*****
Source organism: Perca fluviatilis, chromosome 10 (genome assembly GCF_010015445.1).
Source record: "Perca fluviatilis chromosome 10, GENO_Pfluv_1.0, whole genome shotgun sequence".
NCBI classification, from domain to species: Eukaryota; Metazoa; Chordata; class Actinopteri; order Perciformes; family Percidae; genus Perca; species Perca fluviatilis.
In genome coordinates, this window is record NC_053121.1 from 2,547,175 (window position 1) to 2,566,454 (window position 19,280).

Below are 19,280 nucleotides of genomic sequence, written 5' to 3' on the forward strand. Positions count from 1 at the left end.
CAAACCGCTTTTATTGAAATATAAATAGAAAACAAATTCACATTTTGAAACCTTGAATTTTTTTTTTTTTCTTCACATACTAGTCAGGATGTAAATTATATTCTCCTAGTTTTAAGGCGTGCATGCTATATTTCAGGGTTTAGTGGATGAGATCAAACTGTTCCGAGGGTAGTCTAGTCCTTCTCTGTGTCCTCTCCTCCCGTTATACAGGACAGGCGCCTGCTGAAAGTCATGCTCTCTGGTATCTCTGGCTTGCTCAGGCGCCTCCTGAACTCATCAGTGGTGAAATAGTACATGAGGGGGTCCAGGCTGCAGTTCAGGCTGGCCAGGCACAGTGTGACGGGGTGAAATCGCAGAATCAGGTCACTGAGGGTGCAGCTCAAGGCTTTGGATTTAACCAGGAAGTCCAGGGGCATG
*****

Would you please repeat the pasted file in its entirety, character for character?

Source organism: Perca fluviatilis, chromosome 10 (genome assembly GCF_010015445.1).
Source record: "Perca fluviatilis chromosome 10, GENO_Pfluv_1.0, whole genome shotgun sequence".
NCBI classification, from domain to species: Eukaryota; Metazoa; Chordata; class Actinopteri; order Perciformes; family Percidae; genus Perca; species Perca fluviatilis.
In genome coordinates, this window is record NC_053121.1 from 2,547,175 (window position 1) to 2,566,454 (window position 19,280).

Below are 19,280 nucleotides of genomic sequence, written 5' to 3' on the forward strand. Positions count from 1 at the left end.
CAAACCGCTTTTATTGAAATATAAATAGAAAACAAATTCACATTTTGAAACCTTGAATTTTTTTTTTTTTCTTCACATACTAGTCAGGATGTAAATTATATTCTCCTAGTTTTAAGGCGTGCATGCTATATTTCAGGGTTTAGTGGATGAGATCAAACTGTTCCGAGGGTAGTCTAGTCCTTCTCTGTGTCCTCTCCTCCCGTTATACAGGACAGGCGCCTGCTGAAAGTCATGCTCTCTGGTATCTCTGGCTTGCTCAGGCGCCTCCTGAACTCATCAGTGGTGAAATAGTACATGAGGGGGTCCAGGCTGCAGTTCAGGCTGGCCAGGCACAGTGTGACGGGGTGAAATCGCAGAATCAGGTCACTGAGGGTGCAGCTCAAGGCTTTGGATTTAACCAGGAAGTCCAGGGGCATG